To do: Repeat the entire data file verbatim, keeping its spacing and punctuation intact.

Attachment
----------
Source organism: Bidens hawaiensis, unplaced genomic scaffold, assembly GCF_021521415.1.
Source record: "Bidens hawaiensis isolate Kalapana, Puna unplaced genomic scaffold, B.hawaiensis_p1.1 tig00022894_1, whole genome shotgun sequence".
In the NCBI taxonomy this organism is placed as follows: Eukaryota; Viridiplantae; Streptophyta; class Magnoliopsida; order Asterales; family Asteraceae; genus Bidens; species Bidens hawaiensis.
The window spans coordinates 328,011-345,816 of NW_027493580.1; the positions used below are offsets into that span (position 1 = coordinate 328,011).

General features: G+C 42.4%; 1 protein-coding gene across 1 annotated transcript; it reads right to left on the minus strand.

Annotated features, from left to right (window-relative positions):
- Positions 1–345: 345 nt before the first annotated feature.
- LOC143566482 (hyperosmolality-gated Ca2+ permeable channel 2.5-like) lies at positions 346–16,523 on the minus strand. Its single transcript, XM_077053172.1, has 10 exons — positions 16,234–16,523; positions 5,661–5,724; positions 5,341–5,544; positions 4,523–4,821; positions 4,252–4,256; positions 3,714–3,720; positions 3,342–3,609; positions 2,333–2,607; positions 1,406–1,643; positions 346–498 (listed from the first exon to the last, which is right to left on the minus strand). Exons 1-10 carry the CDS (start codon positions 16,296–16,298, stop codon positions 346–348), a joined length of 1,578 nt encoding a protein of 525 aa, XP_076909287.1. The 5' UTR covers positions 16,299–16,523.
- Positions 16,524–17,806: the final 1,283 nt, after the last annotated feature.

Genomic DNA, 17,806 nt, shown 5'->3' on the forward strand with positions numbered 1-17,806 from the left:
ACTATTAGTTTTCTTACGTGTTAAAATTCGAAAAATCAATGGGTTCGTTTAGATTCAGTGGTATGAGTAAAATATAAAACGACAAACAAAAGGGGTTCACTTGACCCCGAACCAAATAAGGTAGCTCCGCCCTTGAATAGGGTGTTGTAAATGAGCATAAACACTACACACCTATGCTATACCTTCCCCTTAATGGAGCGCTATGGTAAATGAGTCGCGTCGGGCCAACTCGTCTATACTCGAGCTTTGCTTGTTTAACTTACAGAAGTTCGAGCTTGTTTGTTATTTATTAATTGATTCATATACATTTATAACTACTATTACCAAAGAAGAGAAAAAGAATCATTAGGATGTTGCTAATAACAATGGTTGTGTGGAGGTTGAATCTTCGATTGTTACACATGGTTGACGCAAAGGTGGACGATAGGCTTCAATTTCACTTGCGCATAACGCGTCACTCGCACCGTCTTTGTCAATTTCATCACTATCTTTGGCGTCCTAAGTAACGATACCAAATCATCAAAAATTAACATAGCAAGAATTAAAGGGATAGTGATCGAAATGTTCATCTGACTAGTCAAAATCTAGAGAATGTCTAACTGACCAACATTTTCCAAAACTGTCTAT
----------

Source organism: Bidens hawaiensis, unplaced genomic scaffold, assembly GCF_021521415.1.
Source record: "Bidens hawaiensis isolate Kalapana, Puna unplaced genomic scaffold, B.hawaiensis_p1.1 tig00022894_1, whole genome shotgun sequence".
In the NCBI taxonomy this organism is placed as follows: Eukaryota; Viridiplantae; Streptophyta; class Magnoliopsida; order Asterales; family Asteraceae; genus Bidens; species Bidens hawaiensis.
The window spans coordinates 328,011-345,816 of NW_027493580.1; the positions used below are offsets into that span (position 1 = coordinate 328,011).

General features: G+C 42.4%; 1 protein-coding gene across 1 annotated transcript; it reads right to left on the minus strand.

Annotated features, from left to right (window-relative positions):
- Positions 1–345: 345 nt before the first annotated feature.
- LOC143566482 (hyperosmolality-gated Ca2+ permeable channel 2.5-like) lies at positions 346–16,523 on the minus strand. Its single transcript, XM_077053172.1, has 10 exons — positions 16,234–16,523; positions 5,661–5,724; positions 5,341–5,544; positions 4,523–4,821; positions 4,252–4,256; positions 3,714–3,720; positions 3,342–3,609; positions 2,333–2,607; positions 1,406–1,643; positions 346–498 (listed from the first exon to the last, which is right to left on the minus strand). Exons 1-10 carry the CDS (start codon positions 16,296–16,298, stop codon positions 346–348), a joined length of 1,578 nt encoding a protein of 525 aa, XP_076909287.1. The 5' UTR covers positions 16,299–16,523.
- Positions 16,524–17,806: the final 1,283 nt, after the last annotated feature.

Genomic DNA, 17,806 nt, shown 5'->3' on the forward strand with positions numbered 1-17,806 from the left:
ACTATTAGTTTTCTTACGTGTTAAAATTCGAAAAATCAATGGGTTCGTTTAGATTCAGTGGTATGAGTAAAATATAAAACGACAAACAAAAGGGGTTCACTTGACCCCGAACCAAATAAGGTAGCTCCGCCCTTGAATAGGGTGTTGTAAATGAGCATAAACACTACACACCTATGCTATACCTTCCCCTTAATGGAGCGCTATGGTAAATGAGTCGCGTCGGGCCAACTCGTCTATACTCGAGCTTTGCTTGTTTAACTTACAGAAGTTCGAGCTTGTTTGTTATTTATTAATTGATTCATATACATTTATAACTACTATTACCAAAGAAGAGAAAAAGAATCATTAGGATGTTGCTAATAACAATGGTTGTGTGGAGGTTGAATCTTCGATTGTTACACATGGTTGACGCAAAGGTGGACGATAGGCTTCAATTTCACTTGCGCATAACGCGTCACTCGCACCGTCTTTGTCAATTTCATCACTATCTTTGGCGTCCTAAGTAACGATACCAAATCATCAAAAATTAACATAGCAAGAATTAAAGGGATAGTGATCGAAATGTTCATCTGACTAGTCAAAATCTAGAGAATGTCTAACTGACCAACATTTTCCAAAACTGTCTAT